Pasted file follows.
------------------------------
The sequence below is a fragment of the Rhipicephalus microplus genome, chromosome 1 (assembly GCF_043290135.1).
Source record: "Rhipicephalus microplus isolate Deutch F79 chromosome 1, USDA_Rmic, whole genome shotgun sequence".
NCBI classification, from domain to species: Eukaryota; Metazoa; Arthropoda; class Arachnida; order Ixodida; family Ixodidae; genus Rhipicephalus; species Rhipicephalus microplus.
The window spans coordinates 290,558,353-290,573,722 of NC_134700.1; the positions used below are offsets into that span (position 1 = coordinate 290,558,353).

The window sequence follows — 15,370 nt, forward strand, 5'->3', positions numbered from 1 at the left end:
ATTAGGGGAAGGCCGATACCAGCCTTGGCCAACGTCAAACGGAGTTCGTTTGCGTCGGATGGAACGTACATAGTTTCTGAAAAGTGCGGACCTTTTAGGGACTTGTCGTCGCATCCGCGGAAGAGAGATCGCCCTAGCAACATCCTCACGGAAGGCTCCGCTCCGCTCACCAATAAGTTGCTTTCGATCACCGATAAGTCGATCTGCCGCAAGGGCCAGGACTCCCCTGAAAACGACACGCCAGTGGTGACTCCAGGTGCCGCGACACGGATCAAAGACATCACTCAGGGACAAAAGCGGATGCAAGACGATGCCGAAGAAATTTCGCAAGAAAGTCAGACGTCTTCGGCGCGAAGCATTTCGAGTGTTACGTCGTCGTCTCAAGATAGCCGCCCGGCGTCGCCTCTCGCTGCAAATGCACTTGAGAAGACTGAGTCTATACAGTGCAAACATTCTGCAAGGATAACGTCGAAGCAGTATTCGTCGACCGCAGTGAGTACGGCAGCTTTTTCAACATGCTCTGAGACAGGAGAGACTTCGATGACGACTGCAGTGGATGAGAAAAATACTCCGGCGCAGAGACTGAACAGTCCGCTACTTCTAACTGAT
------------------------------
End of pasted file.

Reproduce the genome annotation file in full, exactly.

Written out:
The sequence below is a fragment of the Rhipicephalus microplus genome, chromosome 1 (assembly GCF_043290135.1).
Source record: "Rhipicephalus microplus isolate Deutch F79 chromosome 1, USDA_Rmic, whole genome shotgun sequence".
NCBI classification, from domain to species: Eukaryota; Metazoa; Arthropoda; class Arachnida; order Ixodida; family Ixodidae; genus Rhipicephalus; species Rhipicephalus microplus.
The window spans coordinates 290,558,353-290,573,722 of NC_134700.1; the positions used below are offsets into that span (position 1 = coordinate 290,558,353).

The window sequence follows — 15,370 nt, forward strand, 5'->3', positions numbered from 1 at the left end:
ATTAGGGGAAGGCCGATACCAGCCTTGGCCAACGTCAAACGGAGTTCGTTTGCGTCGGATGGAACGTACATAGTTTCTGAAAAGTGCGGACCTTTTAGGGACTTGTCGTCGCATCCGCGGAAGAGAGATCGCCCTAGCAACATCCTCACGGAAGGCTCCGCTCCGCTCACCAATAAGTTGCTTTCGATCACCGATAAGTCGATCTGCCGCAAGGGCCAGGACTCCCCTGAAAACGACACGCCAGTGGTGACTCCAGGTGCCGCGACACGGATCAAAGACATCACTCAGGGACAAAAGCGGATGCAAGACGATGCCGAAGAAATTTCGCAAGAAAGTCAGACGTCTTCGGCGCGAAGCATTTCGAGTGTTACGTCGTCGTCTCAAGATAGCCGCCCGGCGTCGCCTCTCGCTGCAAATGCACTTGAGAAGACTGAGTCTATACAGTGCAAACATTCTGCAAGGATAACGTCGAAGCAGTATTCGTCGACCGCAGTGAGTACGGCAGCTTTTTCAACATGCTCTGAGACAGGAGAGACTTCGATGACGACTGCAGTGGATGAGAAAAATACTCCGGCGCAGAGACTGAACAGTCCGCTACTTCTAACTGAT